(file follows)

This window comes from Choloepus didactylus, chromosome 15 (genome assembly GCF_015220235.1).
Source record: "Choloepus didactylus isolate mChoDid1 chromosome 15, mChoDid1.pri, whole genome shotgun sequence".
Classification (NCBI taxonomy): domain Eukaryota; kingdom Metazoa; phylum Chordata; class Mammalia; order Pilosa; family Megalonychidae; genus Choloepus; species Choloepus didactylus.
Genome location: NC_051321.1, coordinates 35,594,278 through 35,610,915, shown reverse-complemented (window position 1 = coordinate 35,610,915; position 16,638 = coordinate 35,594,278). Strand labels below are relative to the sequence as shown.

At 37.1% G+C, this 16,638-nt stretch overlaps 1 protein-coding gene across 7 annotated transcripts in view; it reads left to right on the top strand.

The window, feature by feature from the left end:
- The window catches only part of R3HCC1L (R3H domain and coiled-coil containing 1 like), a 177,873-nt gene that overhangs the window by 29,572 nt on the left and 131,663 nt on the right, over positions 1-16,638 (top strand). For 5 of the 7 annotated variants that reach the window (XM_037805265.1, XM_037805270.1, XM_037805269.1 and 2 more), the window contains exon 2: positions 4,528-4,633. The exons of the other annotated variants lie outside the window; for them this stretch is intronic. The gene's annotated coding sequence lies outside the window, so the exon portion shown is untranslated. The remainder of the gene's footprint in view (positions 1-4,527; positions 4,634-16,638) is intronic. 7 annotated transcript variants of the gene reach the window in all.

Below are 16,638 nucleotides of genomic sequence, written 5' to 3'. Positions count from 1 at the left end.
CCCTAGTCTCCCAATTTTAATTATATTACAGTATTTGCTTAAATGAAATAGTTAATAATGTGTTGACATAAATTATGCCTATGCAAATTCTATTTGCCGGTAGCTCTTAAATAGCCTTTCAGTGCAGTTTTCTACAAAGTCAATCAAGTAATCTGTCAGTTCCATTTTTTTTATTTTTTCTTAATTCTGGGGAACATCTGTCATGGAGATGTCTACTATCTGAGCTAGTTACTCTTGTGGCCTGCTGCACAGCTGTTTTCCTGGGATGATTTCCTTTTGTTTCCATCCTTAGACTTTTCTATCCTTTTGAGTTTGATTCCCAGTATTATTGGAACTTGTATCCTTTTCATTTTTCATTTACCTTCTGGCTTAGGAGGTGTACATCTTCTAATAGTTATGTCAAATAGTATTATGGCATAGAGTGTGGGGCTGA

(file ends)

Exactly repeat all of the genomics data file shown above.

This window comes from Choloepus didactylus, chromosome 15 (genome assembly GCF_015220235.1).
Source record: "Choloepus didactylus isolate mChoDid1 chromosome 15, mChoDid1.pri, whole genome shotgun sequence".
Classification (NCBI taxonomy): domain Eukaryota; kingdom Metazoa; phylum Chordata; class Mammalia; order Pilosa; family Megalonychidae; genus Choloepus; species Choloepus didactylus.
Genome location: NC_051321.1, coordinates 35,594,278 through 35,610,915, shown reverse-complemented (window position 1 = coordinate 35,610,915; position 16,638 = coordinate 35,594,278). Strand labels below are relative to the sequence as shown.

At 37.1% G+C, this 16,638-nt stretch overlaps 1 protein-coding gene across 7 annotated transcripts in view; it reads left to right on the top strand.

The window, feature by feature from the left end:
- The window catches only part of R3HCC1L (R3H domain and coiled-coil containing 1 like), a 177,873-nt gene that overhangs the window by 29,572 nt on the left and 131,663 nt on the right, over positions 1-16,638 (top strand). For 5 of the 7 annotated variants that reach the window (XM_037805265.1, XM_037805270.1, XM_037805269.1 and 2 more), the window contains exon 2: positions 4,528-4,633. The exons of the other annotated variants lie outside the window; for them this stretch is intronic. The gene's annotated coding sequence lies outside the window, so the exon portion shown is untranslated. The remainder of the gene's footprint in view (positions 1-4,527; positions 4,634-16,638) is intronic. 7 annotated transcript variants of the gene reach the window in all.

Below are 16,638 nucleotides of genomic sequence, written 5' to 3'. Positions count from 1 at the left end.
CCCTAGTCTCCCAATTTTAATTATATTACAGTATTTGCTTAAATGAAATAGTTAATAATGTGTTGACATAAATTATGCCTATGCAAATTCTATTTGCCGGTAGCTCTTAAATAGCCTTTCAGTGCAGTTTTCTACAAAGTCAATCAAGTAATCTGTCAGTTCCATTTTTTTTATTTTTTCTTAATTCTGGGGAACATCTGTCATGGAGATGTCTACTATCTGAGCTAGTTACTCTTGTGGCCTGCTGCACAGCTGTTTTCCTGGGATGATTTCCTTTTGTTTCCATCCTTAGACTTTTCTATCCTTTTGAGTTTGATTCCCAGTATTATTGGAACTTGTATCCTTTTCATTTTTCATTTACCTTCTGGCTTAGGAGGTGTACATCTTCTAATAGTTATGTCAAATAGTATTATGGCATAGAGTGTGGGGCTGA